How popular is the baby name Kossuth in the United States right now? How popular was it historically? Use the popularity graph and data table below to find out! Plus, see all the blog posts that mention the name Kossuth.

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Popularity of the baby name Kossuth

Posts that mention the name Kossuth

Where did the baby name Kennan come from in 1952?

American diplomat George F. Kennan (1904-2005)
George F. Kennan

The name Kennan popped up in the U.S. baby name data for the first time 1952:

  • 1954: 11 baby boys named Kennan
  • 1953: 6 baby boys named Kennan
  • 1952: 8 baby boys named Kennan [debut]
  • 1951: unlisted
  • 1950: unlisted

If there’s a reason — and typically there’s a reason — my guess is George F. Kennan, the Russian-speaking diplomat nominated by President Truman in February of 1952 to be the U.S. Ambassador to the USSR.

He started the job in May, but didn’t last long.

Why? Because, in mid-September, while addressing the press in Berlin, Kennan “compared life in the Moscow Embassy with his internment by the Nazis at Bad Nauheim.”

Stalin wasn’t pleased.

In early October, the USSR accused Kennan of making “slanderous attacks hostile to the Soviet Union in a rude violation of generally recognized norms of international law.” He was declared a persona non grata and refused re-admittance into the country.

George Kennan making headlines throughout the year — not to mention the similarity of his surname to the then-trendy baby names Kenneth and Kevin — is likely what influenced a handful of expectant parents to name their sons Kennan in 1952.

What are your thoughts on Kennan as a first name?

P.S. Keenan’s father had a cool name: Kossuth Kent Kennan. He was born in Milwaukee in 1851, the year Hungarian freedom fighter Lajos Kossuth visited the city during a tour of the United States. (Lajos is the Hungarian form of Louis.)

P.P.S. In March of 1967, George Kennan was asked “to go to Switzerland on a secret mission to establish the bona fides of a woman who had defected from the Soviet Union and claimed to be the daughter of Soviet dictator Josef Stalin.” The next month, news broke of Svetlana’s defection to the U.S.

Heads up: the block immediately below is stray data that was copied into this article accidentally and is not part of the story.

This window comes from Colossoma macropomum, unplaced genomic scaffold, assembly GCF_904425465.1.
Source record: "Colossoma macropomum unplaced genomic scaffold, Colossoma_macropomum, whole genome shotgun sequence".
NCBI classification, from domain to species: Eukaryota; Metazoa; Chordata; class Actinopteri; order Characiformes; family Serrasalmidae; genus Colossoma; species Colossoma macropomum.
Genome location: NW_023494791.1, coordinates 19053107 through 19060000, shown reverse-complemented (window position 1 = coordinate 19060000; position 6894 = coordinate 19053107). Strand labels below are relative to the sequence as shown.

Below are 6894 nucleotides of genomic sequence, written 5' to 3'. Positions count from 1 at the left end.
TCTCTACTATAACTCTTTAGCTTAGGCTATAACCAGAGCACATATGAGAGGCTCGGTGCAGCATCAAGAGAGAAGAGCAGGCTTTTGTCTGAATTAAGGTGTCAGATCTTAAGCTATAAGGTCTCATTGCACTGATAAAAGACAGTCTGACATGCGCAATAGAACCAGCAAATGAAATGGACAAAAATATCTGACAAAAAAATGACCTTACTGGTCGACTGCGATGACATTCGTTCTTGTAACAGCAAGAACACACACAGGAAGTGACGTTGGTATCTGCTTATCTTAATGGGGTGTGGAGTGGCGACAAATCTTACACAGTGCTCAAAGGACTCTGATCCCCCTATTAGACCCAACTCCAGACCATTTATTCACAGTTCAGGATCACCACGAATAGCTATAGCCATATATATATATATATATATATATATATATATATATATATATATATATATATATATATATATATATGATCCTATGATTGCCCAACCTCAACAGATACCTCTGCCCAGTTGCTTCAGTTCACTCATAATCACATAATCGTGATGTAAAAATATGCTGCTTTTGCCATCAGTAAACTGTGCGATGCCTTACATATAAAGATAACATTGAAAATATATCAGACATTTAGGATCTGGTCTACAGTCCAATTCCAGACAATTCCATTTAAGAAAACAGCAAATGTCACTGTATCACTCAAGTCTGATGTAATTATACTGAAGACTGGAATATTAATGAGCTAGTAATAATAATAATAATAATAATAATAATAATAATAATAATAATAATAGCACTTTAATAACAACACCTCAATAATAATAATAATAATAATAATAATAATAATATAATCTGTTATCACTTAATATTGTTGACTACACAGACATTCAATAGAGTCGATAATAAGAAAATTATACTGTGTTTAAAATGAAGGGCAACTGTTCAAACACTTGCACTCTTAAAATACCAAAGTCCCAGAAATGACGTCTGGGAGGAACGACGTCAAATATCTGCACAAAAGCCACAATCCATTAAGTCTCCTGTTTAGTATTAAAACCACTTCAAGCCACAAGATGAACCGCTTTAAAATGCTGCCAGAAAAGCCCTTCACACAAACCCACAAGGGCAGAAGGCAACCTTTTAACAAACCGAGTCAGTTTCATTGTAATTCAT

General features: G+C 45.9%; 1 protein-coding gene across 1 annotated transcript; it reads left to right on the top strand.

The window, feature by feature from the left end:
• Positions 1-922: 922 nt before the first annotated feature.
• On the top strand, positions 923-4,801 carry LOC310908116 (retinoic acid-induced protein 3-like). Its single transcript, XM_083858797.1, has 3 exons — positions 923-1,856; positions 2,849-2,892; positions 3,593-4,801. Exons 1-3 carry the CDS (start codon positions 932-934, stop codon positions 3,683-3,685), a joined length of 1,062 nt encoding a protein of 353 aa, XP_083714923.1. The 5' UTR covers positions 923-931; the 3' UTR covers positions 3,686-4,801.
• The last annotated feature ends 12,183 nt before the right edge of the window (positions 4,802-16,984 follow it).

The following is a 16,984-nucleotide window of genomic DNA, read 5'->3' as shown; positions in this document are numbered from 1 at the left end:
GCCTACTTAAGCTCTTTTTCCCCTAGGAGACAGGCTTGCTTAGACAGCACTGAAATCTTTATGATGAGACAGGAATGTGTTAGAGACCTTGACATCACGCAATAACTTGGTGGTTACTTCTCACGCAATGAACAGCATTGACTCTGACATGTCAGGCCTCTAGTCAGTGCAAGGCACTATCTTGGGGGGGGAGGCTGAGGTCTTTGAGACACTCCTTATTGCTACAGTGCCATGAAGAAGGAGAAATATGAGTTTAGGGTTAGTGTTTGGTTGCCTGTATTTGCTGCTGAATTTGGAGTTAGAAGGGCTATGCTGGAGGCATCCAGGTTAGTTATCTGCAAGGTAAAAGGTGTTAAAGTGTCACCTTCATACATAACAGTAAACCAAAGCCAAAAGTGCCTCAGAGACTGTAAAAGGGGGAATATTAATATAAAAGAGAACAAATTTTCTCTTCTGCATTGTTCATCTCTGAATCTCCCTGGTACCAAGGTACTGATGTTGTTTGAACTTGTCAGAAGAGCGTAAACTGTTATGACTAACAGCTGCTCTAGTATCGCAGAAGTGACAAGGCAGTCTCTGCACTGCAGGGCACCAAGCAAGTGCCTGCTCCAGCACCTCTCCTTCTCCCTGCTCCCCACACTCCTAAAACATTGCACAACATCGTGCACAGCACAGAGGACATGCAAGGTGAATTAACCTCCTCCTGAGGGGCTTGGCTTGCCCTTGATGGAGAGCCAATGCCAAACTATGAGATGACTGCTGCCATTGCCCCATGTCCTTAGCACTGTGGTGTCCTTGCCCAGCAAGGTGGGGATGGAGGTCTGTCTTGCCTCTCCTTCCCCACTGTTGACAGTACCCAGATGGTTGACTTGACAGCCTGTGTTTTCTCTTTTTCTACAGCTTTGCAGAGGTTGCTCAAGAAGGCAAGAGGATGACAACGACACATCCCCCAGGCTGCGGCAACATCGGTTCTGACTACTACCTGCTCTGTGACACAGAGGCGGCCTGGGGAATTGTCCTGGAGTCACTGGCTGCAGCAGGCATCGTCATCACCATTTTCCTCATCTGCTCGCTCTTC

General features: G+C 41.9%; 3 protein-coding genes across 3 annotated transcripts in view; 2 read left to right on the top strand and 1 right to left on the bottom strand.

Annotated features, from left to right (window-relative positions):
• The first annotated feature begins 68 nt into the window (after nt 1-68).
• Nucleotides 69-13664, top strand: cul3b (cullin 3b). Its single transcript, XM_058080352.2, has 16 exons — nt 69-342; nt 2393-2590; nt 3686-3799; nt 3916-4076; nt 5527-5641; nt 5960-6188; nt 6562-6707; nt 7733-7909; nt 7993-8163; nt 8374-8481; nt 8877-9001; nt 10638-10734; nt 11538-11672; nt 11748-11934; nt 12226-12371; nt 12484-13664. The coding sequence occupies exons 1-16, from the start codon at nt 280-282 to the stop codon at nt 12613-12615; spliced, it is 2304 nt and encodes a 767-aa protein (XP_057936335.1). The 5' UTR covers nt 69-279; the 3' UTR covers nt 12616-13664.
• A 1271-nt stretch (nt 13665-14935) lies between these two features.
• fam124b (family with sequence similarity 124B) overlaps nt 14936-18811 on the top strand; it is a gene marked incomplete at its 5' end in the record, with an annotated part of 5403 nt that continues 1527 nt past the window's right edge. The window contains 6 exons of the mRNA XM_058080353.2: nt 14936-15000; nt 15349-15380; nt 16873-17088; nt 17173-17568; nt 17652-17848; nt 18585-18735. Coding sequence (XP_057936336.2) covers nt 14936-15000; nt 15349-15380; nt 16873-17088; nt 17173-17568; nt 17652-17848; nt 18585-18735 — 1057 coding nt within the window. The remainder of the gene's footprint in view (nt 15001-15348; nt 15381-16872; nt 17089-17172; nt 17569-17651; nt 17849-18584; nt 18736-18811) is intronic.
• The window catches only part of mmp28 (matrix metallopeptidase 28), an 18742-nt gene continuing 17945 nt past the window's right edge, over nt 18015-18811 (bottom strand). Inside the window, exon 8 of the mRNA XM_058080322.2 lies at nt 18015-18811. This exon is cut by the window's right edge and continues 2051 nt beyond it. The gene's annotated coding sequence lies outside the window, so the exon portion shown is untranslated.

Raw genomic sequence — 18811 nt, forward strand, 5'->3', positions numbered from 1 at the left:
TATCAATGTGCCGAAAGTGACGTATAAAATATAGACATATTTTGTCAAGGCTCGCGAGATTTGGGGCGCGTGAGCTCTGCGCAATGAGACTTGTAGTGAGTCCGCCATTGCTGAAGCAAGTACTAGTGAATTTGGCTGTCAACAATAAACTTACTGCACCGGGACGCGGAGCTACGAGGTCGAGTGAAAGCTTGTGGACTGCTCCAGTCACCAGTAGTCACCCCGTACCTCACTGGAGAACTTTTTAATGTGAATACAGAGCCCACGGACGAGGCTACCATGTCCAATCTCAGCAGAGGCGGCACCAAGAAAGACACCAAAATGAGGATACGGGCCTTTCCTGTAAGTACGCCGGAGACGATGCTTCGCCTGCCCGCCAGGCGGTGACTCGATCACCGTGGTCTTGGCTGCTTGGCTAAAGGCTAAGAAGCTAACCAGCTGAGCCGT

Image: George F. Kennan (LOC)

Babies named for Giuseppe Garibaldi

Italian revolutionary Giuseppe Garibaldi (1807-1882)
Giuseppe Garibaldi

Italian general and patriot Giuseppe Garibaldi (1807-1882) was a freedom fighter on two continents.

In his homeland, he strove to liberate the Italian states from Austrian rule, and played a crucial role in the unification of Italy in the early 1860s.

And, while he was in exile in South America (1836-1848), he participated in the revolutionary struggles of both Brazil and Uruguay.

As you might imagine, thousands of babies born in Europe — and thousands more born in South America — have been named after Giuseppe Garibaldi. (We spotted a Uruguayan baby named Garibaldi just a few months ago!)

But what about the U.S.?

Turns out that Garibaldi was strongly admired in the U.S. as well, particularly around the time of the Civil War:

Garibaldi’s thrilling deeds — unfolding day-by-day through 1860 on the front page of almost every newspaper, alongside stories detailing America’s own dissolution — stood as both an inspiration and a rebuke.

Several hundred U.S baby boys — most born during the 1860s — have been named after Garibaldi. Some examples…

  • Garibaldi Stevens (b. 1860 in Utah)
  • John Garibaldi Sargent (b. 1860 in Vermont), who served as U.S. Attorney General under Calvin Coolidge.
  • Garibaldi Dunn (b. 1861 in Kentucky)
    • He had a brother, born in 1863, named Ellsworth.
  • Eldon Garibaldi Burdick (b. 1862 in Wisconsin)
    • Both his son and his grandson were also named “Eldon Garibaldi.”
  • John Garibaldi Weihe (b. 1862 in Ohio), who played Major League Baseball in the 1880s.
  • Garibaldi Krantz (b. 1862 in Pennsylvania)
  • Garibaldi Niles (b. 1866 in Illinois)
    • He had a brother, born in 1849, named Kossuth — likely for Lajos Kossuth, who ruled Hungary during the revolution of 1848-1849.
  • Antonio Giuseppe Garibaldi Pellegrini (b. 1867 in New York)
  • Joseph Garibaldi Potter (b. 1869 in Pennsylvania)
  • Joseph Garibaldi Lanfranconi (b. 1874 in Virginia)
  • Rudolph Garibaldi Neverman (b. 1875 in Wisconsin)

The Italian surname Garibaldi, which is based on the medieval personal name Garibaldo, ultimately comes from the ancient Germanic words ger, meaning “spear, lance,” and bald, meaning “bold, brave.”

Interestingly, Giuseppe Garibaldi named two of his sons after fellow Italian patriots. Menotti, born in Brazil in 1840, was named for Ciro Menotti, while Ricciotti, born in Uruguay in 1847, was named for Nicola Ricciotti.

P.S. Giuseppe is pronounced joo-ZEHP-peh.


Image: Adapted from Garibaldi (1866)